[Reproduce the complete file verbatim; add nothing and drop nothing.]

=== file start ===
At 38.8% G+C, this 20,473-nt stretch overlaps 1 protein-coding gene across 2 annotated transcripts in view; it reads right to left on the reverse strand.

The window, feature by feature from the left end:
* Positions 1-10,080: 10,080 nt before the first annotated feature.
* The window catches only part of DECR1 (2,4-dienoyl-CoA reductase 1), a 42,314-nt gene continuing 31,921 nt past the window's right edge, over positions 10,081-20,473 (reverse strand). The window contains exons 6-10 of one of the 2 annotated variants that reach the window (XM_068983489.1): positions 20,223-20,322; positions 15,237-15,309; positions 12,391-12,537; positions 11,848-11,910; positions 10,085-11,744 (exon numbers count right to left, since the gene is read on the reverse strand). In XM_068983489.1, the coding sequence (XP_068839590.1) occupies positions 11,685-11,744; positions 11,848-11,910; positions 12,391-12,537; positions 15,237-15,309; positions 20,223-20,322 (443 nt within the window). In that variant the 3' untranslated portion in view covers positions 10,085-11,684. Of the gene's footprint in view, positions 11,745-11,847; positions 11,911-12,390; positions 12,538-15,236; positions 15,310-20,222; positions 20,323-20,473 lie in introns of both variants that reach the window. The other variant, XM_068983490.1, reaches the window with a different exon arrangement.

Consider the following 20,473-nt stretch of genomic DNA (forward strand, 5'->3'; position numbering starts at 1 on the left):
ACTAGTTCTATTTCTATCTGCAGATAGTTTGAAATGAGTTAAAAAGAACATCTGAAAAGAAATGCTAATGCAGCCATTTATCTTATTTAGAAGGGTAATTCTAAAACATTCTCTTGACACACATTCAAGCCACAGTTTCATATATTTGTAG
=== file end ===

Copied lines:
At 38.8% G+C, this 20,473-nt stretch overlaps 1 protein-coding gene across 2 annotated transcripts in view; it reads right to left on the reverse strand.

The window, feature by feature from the left end:
* Positions 1-10,080: 10,080 nt before the first annotated feature.
* The window catches only part of DECR1 (2,4-dienoyl-CoA reductase 1), a 42,314-nt gene continuing 31,921 nt past the window's right edge, over positions 10,081-20,473 (reverse strand). The window contains exons 6-10 of one of the 2 annotated variants that reach the window (XM_068983489.1): positions 20,223-20,322; positions 15,237-15,309; positions 12,391-12,537; positions 11,848-11,910; positions 10,085-11,744 (exon numbers count right to left, since the gene is read on the reverse strand). In XM_068983489.1, the coding sequence (XP_068839590.1) occupies positions 11,685-11,744; positions 11,848-11,910; positions 12,391-12,537; positions 15,237-15,309; positions 20,223-20,322 (443 nt within the window). In that variant the 3' untranslated portion in view covers positions 10,085-11,684. Of the gene's footprint in view, positions 11,745-11,847; positions 11,911-12,390; positions 12,538-15,236; positions 15,310-20,222; positions 20,323-20,473 lie in introns of both variants that reach the window. The other variant, XM_068983490.1, reaches the window with a different exon arrangement.

Consider the following 20,473-nt stretch of genomic DNA (forward strand, 5'->3'; position numbering starts at 1 on the left):
ACTAGTTCTATTTCTATCTGCAGATAGTTTGAAATGAGTTAAAAAGAACATCTGAAAAGAAATGCTAATGCAGCCATTTATCTTATTTAGAAGGGTAATTCTAAAACATTCTCTTGACACACATTCAAGCCACAGTTTCATATATTTGTAG